The role of paxillin in tumor malignancy, drug resistance and clinical outcome in lung cancer

  • Lee, Huei, (PI)

Project: A - Government Institutiona - National Health Research Institutes

Description

Lung cancer is the leading cause of cancer death worldwide. Cigarette smoking is considered to be the major etiological factor for lung cancer development. However, 65% and 96% of male and female lung cancer patients in Taiwan are life time nonsmokers. Therefore, etiological factors other than cigarette smoking may contribute to lung cancer development in Taiwan. As we know, DNA repair capability in nonsmokers with lung cancer is lower than smokers with this disease. Therefore, nonsmokers are expected to have higher chemosensitivity than smokers when patients received chemotherapy. However, during the past three decades, 5-year survival rate of Taiwanese patients (~15%) was similar with patients from Caucasian. This reflects the possibility that different clinical strategy in nonsmokers with lung cancer as compared with smokers should be established for increasing the response to chemotherapy or targeting therapy and consequently improving patients’ prognosis. The response rate of clinical therapy for lung cancer patients are ranged from 20% to 30%. Most patients who received chemotherapy or targeting therapy are died from disease relapse and drug resistance. To enhance the drug sensitivity, reduction of drug resistance, and blocking tumor recurrence, the potentially targeting molecule – paxillin (PXN) has been chosen based on our previous report and preliminary data. PXN overexpression has been shown to promote soft agar growth and invasion capability in lung cancer cells. In addition, lung cancer patients with high PXN tumors had shorter overall survival (OS) and relapse free survival (RFS) than with low PXN tumors. Our preliminary data further showed that PXN overexpression promoted cisplatin resistance via upregulation of BCL-2 due to activation of EGFR/SRC/ERK signaling pathway. Cisplatin and gemcitabine are commonly used in chemotherapy in lung cancer patients. In addition, EGFR-TKI (gefitinib) has been recommended as a first line drug to treat with nonsmoking female lung cancer patients because ~50% patients harbored EGFR mutations. However, the resistance to gemcitabine or gefitinib is frequently occurred in these patients who received both drug treatments. In the first year, we will explore: (1) Whether PXN overexpression could cause the resistance to gemcitabine or gefitinib in lung cancer cells? (2) Which BCL-2 family protein could be upregulated by PXN overexpression? (3) Which signaling pathway(s) could be responsible for upregulation of BCL-2 family proteins by PXN overexpression? (4) Whether upregulation of BCL-2 family proteins by PXN overexpression could be responsible for the resistance to gemcitabine or gefitinib? and (5) the underlying mechanism of PXN overexpression in lung tumor progression and metastasis will be explored to understand whether the signaling pathway activated by PXN overexpression could be responsible for tumor malignancy in lung cancer cells. In the second year, three animal models (subcutaneous xengraft, tail-vein injected metastatic xenograft, and lung orthotropic implantation) will be conducted to explore whether the possible signaling pathway inhibitor(s) combined with gemcitabine or gefitinib could more effective to suppress tumor growth and metastasis in these three animal models when compared with possible signaling pathway inhibitor(s), gemcitabine or gefitinib alone. The possible efficient combined treatment in animal models could have the potential to clinical trial in lung cancer patients with high PXN tumors. Our preliminary data showed that PXN mRNA expression was positively correlated with its protein expression in lung tumors from lung cancer patients. In addition, PXN mRNA levels in plasma/serum were also correlated with it PXN mRNA expression in lung tumors from lung cancer patients. Therefore, in the third year, we would investigate whether PXN mRNA expression in plasma/serum could be useful to predict the response to chemotherapy or EGFR-TKI target therapy in lung cancer patients. We also assess whether PXN mRNA could be used to predict the risk of disease relapse and prognosis in lung cancer patients who received chemotherapy or EGFR-TKI target therapy. In summary, the results from this proposal may be helpful to establish a new combined therapeutic strategy to reduce drug resistance and tumor relapse and consequently to improve clinical outcome and life quality.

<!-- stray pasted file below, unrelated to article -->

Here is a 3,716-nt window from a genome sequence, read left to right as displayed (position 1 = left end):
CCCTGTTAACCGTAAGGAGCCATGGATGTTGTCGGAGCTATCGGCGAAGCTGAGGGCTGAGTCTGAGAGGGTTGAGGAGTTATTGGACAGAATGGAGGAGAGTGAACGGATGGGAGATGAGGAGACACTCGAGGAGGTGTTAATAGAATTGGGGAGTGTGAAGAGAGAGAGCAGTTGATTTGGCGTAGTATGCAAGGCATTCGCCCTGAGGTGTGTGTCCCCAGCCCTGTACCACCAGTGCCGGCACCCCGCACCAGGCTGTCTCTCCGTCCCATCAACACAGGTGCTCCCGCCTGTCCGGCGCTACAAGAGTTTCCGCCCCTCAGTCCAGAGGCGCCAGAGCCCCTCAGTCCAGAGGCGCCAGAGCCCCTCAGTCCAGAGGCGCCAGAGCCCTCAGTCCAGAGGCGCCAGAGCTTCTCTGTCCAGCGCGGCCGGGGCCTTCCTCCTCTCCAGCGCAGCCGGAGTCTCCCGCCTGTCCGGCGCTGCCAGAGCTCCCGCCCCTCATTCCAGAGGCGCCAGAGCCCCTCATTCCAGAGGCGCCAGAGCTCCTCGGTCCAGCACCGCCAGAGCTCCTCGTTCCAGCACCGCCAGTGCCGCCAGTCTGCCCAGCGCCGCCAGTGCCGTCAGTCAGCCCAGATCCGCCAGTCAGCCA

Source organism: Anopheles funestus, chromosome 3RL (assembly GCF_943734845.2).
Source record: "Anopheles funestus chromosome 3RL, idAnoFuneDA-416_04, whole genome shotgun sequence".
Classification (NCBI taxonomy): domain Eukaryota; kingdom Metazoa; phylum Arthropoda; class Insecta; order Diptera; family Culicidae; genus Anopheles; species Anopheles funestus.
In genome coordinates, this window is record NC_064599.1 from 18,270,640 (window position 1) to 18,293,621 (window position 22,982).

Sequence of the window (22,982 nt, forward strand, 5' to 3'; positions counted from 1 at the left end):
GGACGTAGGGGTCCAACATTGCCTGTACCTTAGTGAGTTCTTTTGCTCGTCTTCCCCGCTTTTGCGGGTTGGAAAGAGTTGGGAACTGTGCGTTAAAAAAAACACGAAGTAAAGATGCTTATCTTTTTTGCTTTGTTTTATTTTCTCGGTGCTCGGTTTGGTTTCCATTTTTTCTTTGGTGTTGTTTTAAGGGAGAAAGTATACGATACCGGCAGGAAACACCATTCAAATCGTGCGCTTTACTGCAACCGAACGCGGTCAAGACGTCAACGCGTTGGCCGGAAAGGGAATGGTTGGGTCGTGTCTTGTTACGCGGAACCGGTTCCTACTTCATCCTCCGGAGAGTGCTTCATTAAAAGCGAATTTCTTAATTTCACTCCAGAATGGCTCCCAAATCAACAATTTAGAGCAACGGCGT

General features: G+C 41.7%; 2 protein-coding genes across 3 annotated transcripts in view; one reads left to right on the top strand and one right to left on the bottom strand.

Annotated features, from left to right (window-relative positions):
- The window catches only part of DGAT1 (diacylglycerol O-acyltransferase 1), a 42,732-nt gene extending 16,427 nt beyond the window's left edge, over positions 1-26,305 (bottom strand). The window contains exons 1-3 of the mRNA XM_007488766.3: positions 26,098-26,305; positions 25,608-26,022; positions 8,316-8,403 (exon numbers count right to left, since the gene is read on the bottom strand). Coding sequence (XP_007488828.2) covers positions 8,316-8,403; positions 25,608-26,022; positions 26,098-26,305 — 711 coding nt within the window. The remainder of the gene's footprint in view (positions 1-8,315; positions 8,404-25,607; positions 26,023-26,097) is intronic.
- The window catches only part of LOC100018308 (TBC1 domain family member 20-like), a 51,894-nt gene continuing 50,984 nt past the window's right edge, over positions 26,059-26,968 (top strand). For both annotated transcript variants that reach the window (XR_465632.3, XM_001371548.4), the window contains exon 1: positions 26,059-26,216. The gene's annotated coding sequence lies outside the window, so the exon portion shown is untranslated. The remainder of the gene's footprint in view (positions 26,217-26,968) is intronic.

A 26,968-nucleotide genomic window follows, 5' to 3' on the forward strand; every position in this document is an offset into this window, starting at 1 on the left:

StatusFinished
Effective start/end date1/1/1512/31/15